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Looking for a Big Lift
Before even cracking a page, I was pretty sure I knew the answer to the question posed in the title of the new report, The Public Funding Crisis: Can Philanthropy Shoulder the Burden? Nevertheless, I thought it might contain some nuggets of wisdom. Turns out, it did – and since I know that most of us lack time to read all of the reports that cross our desks, I thought I’d share a few of the insights that caught my eye.
What is probably most useful is the practical advice it offers at the conclusion of the report about how nonprofits can adapt to the new economic reality and be better prepared in the future:
- Maximize efficiencies in your operations and collaborate with other organizations to find new ones.
- When fundraising, emphasize the impact and progress of your work instead of describing how your organization is hurting financially.
- Develop a strategy for measuring results if one does not already exist.
- Build financial expertise and capacity on the board and staff.
- Keep track of economic and business trends. The U.S. economy experiences a recession or similar severe economic problem every eight years. So, tracking the business news will keep you on top of when the next set of economic problems are emerging, and allow your organization to get in front of it.
- Have systems in place that allow you to manage late payments by state contractors. Nonprofits with state contracts in severe and serious crisis states have experienced high rates of late payments–sometimes many months. Groups that weren’t prepared got into trouble quickly.
- Stay in touch with core donors and track your donor's views regularly about the economy, community, and your work. The more you understand what your supporters are thinking, the better positioned you will be to keep them engaged.
- Diversify funding and build a reserve because philanthropy will not be able to be mobilized sufficiently in crisis times to replace lost public funds.
The bulk of the report rehashes the recession, its impact on state budgets and whether philanthropy has been able to cover the gap created by shrinking state budgets. Most of what it describes about the recession and how bad it was has been covered far and wide in the media, but one thing it highlights that I didn’t know was that during the recession the start-up of new nonprofits continued at a rapid pace. You may already know that the number of nonprofits has been skyrocketing during the past two decades. The recession did not dampen this trend. On the contrary, in states hit hardest by the recession, more new nonprofits were formed than in places where it had less impact.
The authors then compares how different state budgets were affected by the recession. States were ranked as having no budget crisis, serious crisis or severe crisis. Unfortunately, a number of states, including Oregon, were not ranked. But to give you a context, Washington was ranked a serious crisis state and California was ranked severe. It's no surprise that the severe and serious crisis states saw big general fund cuts in health and human services, education, etc., while the need for services grew quickly.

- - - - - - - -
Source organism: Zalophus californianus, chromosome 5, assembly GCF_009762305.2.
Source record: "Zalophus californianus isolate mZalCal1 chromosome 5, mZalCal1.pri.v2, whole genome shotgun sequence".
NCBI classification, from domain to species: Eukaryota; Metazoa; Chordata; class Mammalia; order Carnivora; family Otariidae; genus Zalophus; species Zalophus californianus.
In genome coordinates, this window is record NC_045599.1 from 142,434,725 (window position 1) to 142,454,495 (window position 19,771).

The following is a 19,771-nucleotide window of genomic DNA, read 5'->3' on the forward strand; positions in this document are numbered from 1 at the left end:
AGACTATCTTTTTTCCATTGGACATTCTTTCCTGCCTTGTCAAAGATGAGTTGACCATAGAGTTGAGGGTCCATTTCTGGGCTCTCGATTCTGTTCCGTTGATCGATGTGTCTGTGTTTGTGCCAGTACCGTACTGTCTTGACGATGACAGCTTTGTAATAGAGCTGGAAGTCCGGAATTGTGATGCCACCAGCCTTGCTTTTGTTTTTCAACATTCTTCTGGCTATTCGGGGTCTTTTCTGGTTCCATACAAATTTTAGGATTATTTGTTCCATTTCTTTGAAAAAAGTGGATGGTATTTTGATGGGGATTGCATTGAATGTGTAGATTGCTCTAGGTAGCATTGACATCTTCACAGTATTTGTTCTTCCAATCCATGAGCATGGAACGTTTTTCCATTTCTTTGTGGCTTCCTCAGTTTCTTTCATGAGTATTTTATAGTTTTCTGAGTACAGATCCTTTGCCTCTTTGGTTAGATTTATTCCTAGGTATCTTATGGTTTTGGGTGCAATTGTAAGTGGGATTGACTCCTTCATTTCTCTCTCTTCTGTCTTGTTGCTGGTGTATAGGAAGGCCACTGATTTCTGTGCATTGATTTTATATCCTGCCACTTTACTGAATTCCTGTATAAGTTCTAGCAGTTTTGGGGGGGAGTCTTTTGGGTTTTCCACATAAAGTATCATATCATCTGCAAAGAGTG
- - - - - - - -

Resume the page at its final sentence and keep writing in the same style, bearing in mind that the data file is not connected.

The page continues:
Next the report digs into the question posed in the title: Is philanthropy (which includes both foundation grants and individual giving) able to provide the 'lift' needed to make up for lost state funding? Unfortunately and unsurprisingly, the answer is no. Instead, it found that philanthropy actually shrunk during the recession, and it shrunk most in severe and serious crisis states. The report goes on to say that in order to fill the state funding gap we are going to experience over the next couple of years (because recovery of state budgets lags behind the recovery of state economies), philanthropy in the hardest-hit states would have to increase by 30 to 50 percent every year – increases far beyond anything we’ve ever seen.
Taken together – rapidly increasing number of nonprofit organizations, growing community needs, shrinking state funding and philanthropy not coming close to filling the gap – we’ve got a big picture that just doesn’t make sense. This is particularly salient for the for the social safety net, which is publicly funded. What are we to do? I’m not sure, but it's going to take a big lift from all of us – taxpayers and governments – to begin sorting it out.
The report doesn’t attempt to tackle that big question, but it doesn't just leave us hanging out to dry, ending with the best practices listed at the beginning of this post that can help make nonprofits stronger and better prepared to weather the bigger crunch waiting in the future.
We would love to hear what strategies your organization has employed to adapt to the “new normal” and prepare for future economic tumult. Please also share your ideas about how we might make the “big lift” happen that will be needed to retool our broken systems and institutions so that our communities work better for everyone.
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